Pain, Sentience and the Crucifixion


'Crucifixion' by Jacopo Robusti Tintoretto © Arte & Immagini srl/CORBIS

Consciousness and culture complicate our most basic physical realities, especially the reality of pain.

I've been thinking about the figure of Jesus Christ recently, for few figures of pain and suffering stand so towering in Western culture. We see such a stark difference between the serene bloodletting in Alberto Sotio's 1187 "Christus Triumphans" and the suffering, diseased Christ of Matthias Grünewald's Isenheim Altarpiece. One is a physical god impervious to pain, while the other is brought low by torture and illness.

In this we see the evolution of a religious symbol - or at least one branch of it, for the iconography of Christ is rich with meaningful alterations. The Christian New Testament contains much about the life of Jesus, but the focus increasingly shifted to his birth and death - just as images of his crucifixion shifted from a wide-eyed and painless god-in-flesh to the ultimate torment of god-as-man.

In her book "The Body in Pain," Elaine Scarry takes a deep dive into the meaning of human suffering - and she devotes an entire section to body and voice in the Christian scriptures.

One of her core arguments is this: While the Old Testament presents an immaterial god made manifest to humanity through scenes of wounding, the New Testament presents a material god made manifest through scenes of healing.

"Just as the Old Testament act of wounding is explicitly presented as a 'sign': the human body is in each the site for the analogical verification of the existence and authority of God, but the altercations are almost always now in the direction of recovery."

Scarry argues that while the Old Testament tells the story of a people's creation, exile and rescue; the New Testament concerns a physical god's creation, exile and rescue.

Therefore, both religious texts are writ in the ink of pain, but do we see in basic Christian theology a blurring of the lines between the immortal immaterial and the mortal material. God takes human form, suffers and dies, while humans gain a shot at physical immortality - for, make no mistake, the theology of Christian resurrection is based in the body.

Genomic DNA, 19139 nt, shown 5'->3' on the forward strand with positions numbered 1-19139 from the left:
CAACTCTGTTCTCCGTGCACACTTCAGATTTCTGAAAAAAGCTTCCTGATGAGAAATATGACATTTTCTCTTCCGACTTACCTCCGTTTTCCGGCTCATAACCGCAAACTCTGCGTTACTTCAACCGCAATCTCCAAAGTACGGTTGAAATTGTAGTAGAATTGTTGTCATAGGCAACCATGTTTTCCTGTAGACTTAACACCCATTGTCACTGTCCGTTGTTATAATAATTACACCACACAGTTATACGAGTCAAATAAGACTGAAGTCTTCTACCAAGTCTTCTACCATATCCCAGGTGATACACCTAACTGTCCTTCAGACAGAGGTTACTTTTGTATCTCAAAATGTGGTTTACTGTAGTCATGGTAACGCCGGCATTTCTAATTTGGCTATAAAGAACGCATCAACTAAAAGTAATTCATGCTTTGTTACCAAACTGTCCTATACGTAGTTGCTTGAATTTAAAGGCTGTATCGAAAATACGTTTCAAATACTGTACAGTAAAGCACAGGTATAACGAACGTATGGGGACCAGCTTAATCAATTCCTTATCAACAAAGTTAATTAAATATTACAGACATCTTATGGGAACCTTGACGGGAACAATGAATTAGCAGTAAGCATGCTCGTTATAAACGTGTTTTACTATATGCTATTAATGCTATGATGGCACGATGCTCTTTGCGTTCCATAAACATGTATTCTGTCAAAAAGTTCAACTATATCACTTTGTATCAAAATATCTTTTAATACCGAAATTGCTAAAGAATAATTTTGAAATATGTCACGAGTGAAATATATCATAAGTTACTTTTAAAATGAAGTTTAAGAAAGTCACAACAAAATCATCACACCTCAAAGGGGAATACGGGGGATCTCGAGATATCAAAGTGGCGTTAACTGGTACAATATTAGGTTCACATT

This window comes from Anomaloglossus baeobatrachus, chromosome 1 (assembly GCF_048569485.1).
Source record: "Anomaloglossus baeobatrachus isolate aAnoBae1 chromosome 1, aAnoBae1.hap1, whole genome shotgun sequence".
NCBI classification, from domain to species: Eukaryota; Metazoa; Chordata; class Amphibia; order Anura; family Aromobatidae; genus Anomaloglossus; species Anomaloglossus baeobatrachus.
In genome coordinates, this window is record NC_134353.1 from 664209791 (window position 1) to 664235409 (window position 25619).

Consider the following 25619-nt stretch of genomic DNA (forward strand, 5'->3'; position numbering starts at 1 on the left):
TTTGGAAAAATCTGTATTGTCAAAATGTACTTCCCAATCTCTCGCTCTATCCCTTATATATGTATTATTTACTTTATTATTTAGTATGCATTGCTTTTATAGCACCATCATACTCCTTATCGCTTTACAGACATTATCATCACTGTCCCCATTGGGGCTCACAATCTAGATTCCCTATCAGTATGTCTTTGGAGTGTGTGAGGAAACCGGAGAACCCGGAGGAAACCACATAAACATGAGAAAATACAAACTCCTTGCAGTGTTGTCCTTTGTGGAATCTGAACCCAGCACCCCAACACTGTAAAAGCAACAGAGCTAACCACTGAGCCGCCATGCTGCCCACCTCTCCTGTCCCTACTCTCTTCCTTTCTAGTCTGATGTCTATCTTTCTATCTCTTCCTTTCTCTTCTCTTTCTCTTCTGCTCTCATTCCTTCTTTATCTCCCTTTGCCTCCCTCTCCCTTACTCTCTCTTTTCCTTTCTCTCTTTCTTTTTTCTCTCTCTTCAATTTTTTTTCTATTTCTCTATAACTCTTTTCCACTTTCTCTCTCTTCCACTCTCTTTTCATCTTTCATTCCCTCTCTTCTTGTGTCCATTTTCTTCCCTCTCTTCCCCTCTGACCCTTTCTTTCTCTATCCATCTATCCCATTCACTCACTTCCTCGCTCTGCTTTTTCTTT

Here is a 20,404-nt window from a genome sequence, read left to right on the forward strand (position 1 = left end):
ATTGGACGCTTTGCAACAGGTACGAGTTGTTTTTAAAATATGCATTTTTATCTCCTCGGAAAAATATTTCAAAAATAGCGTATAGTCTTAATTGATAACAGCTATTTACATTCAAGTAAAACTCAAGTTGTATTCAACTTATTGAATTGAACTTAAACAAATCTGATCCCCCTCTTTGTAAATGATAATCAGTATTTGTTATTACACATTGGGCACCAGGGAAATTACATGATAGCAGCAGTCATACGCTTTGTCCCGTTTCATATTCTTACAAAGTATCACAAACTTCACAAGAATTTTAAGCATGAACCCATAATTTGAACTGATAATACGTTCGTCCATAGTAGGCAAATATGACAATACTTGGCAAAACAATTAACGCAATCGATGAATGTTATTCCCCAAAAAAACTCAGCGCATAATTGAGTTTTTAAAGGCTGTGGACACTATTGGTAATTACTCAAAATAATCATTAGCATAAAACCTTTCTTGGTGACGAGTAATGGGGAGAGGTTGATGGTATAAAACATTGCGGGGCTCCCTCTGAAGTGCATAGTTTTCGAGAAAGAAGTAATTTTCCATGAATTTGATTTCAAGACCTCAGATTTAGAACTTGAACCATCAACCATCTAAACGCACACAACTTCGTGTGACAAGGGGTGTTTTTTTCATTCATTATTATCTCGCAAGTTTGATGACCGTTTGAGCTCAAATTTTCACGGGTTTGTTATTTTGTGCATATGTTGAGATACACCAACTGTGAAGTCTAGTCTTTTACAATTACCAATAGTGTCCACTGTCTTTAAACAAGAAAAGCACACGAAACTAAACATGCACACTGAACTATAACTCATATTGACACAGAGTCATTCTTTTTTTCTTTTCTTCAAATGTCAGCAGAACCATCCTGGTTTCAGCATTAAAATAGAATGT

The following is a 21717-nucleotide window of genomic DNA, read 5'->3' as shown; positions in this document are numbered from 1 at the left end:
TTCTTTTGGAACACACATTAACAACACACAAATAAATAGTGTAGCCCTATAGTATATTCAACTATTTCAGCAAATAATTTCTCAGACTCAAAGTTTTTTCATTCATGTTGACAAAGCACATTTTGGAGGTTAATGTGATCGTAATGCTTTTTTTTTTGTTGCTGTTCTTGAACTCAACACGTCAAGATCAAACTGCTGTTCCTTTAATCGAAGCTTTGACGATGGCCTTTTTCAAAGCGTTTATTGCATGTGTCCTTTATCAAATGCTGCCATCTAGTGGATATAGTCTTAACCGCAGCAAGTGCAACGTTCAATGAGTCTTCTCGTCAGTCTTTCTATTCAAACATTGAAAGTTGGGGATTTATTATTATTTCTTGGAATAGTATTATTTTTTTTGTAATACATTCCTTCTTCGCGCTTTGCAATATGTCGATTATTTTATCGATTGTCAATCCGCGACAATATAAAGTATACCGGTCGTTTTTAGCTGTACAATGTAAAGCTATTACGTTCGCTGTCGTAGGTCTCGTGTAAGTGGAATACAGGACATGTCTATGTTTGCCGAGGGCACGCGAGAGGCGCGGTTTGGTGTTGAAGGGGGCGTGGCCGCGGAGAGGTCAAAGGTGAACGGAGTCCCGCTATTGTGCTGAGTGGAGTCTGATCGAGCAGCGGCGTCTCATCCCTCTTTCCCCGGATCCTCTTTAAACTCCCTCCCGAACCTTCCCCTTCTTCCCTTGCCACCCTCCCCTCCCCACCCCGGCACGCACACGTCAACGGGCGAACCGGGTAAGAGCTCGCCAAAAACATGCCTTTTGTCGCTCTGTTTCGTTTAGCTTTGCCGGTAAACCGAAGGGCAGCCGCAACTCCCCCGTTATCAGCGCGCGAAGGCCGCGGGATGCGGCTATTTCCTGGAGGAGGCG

"In the Old Testament scenes of hurt, Jehovah enters sentience by producing pain; Jesus instead enters sentience by healing and, even more important, by himself becoming the object of touch, the object of vision, the direct object of hearing. In both the human body is the vehicle of belief, but the vividness of pain in the one becomes the vividness of touch and vision in the other."

Far from a mere negative sensory reinforcement to reduce physical harm, pain becomes the method by which we establish the existence, sentience and will of the cosmos itself.


About the Author: Robert Lamb spent his childhood reading books and staring into the woods — first in Newfoundland, Canada and then in rural Tennessee. There was also a long stretch in which he was terrified of alien abduction. He earned a degree in creative writing. He taught high school and then attended journalism school. He wrote for the smallest of small-town newspapers before finally becoming a full-time science writer and podcaster. He’s currently a senior writer at HowStuffWorks and has co-hosted the science podcast Stuff to Blow Your Mind since its inception in 2010. In his spare time, he enjoys traveling with his wife Bonnie, discussing dinosaurs with his son Bastian and crafting the occasional work of fiction.